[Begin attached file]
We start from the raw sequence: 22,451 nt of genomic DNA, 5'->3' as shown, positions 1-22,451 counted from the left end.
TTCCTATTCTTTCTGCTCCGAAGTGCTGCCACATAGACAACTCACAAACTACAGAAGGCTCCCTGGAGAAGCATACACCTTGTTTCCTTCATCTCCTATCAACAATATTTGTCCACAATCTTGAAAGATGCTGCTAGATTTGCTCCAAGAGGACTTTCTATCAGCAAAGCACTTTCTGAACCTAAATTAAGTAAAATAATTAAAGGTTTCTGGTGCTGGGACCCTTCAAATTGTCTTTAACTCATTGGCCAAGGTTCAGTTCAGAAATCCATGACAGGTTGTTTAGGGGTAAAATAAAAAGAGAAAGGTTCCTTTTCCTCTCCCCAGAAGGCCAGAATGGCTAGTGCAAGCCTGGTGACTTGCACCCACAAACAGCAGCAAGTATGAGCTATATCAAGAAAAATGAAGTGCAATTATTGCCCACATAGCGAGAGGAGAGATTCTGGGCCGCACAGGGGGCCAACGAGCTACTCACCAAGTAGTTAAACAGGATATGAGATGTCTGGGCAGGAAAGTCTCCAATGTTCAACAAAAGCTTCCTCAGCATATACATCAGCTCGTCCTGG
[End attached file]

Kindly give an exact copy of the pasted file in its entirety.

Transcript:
We start from the raw sequence: 22,451 nt of genomic DNA, 5'->3' as shown, positions 1-22,451 counted from the left end.
TTCCTATTCTTTCTGCTCCGAAGTGCTGCCACATAGACAACTCACAAACTACAGAAGGCTCCCTGGAGAAGCATACACCTTGTTTCCTTCATCTCCTATCAACAATATTTGTCCACAATCTTGAAAGATGCTGCTAGATTTGCTCCAAGAGGACTTTCTATCAGCAAAGCACTTTCTGAACCTAAATTAAGTAAAATAATTAAAGGTTTCTGGTGCTGGGACCCTTCAAATTGTCTTTAACTCATTGGCCAAGGTTCAGTTCAGAAATCCATGACAGGTTGTTTAGGGGTAAAATAAAAAGAGAAAGGTTCCTTTTCCTCTCCCCAGAAGGCCAGAATGGCTAGTGCAAGCCTGGTGACTTGCACCCACAAACAGCAGCAAGTATGAGCTATATCAAGAAAAATGAAGTGCAATTATTGCCCACATAGCGAGAGGAGAGATTCTGGGCCGCACAGGGGGCCAACGAGCTACTCACCAAGTAGTTAAACAGGATATGAGATGTCTGGGCAGGAAAGTCTCCAATGTTCAACAAAAGCTTCCTCAGCATATACATCAGCTCGTCCTGG